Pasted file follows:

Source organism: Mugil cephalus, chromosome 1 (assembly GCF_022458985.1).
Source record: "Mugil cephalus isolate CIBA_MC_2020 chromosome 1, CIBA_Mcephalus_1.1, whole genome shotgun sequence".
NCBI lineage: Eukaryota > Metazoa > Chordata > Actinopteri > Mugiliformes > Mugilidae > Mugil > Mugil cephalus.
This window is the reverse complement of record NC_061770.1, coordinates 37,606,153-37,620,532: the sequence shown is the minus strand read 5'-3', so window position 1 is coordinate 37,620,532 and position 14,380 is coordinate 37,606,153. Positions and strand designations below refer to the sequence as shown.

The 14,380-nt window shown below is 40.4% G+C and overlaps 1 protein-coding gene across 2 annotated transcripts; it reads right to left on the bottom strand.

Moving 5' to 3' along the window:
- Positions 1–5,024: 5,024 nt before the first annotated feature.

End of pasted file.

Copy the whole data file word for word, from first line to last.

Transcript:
Source organism: Mugil cephalus, chromosome 1 (assembly GCF_022458985.1).
Source record: "Mugil cephalus isolate CIBA_MC_2020 chromosome 1, CIBA_Mcephalus_1.1, whole genome shotgun sequence".
NCBI lineage: Eukaryota > Metazoa > Chordata > Actinopteri > Mugiliformes > Mugilidae > Mugil > Mugil cephalus.
This window is the reverse complement of record NC_061770.1, coordinates 37,606,153-37,620,532: the sequence shown is the minus strand read 5'-3', so window position 1 is coordinate 37,620,532 and position 14,380 is coordinate 37,606,153. Positions and strand designations below refer to the sequence as shown.

The 14,380-nt window shown below is 40.4% G+C and overlaps 1 protein-coding gene across 2 annotated transcripts; it reads right to left on the bottom strand.

Moving 5' to 3' along the window:
- Positions 1–5,024: 5,024 nt before the first annotated feature.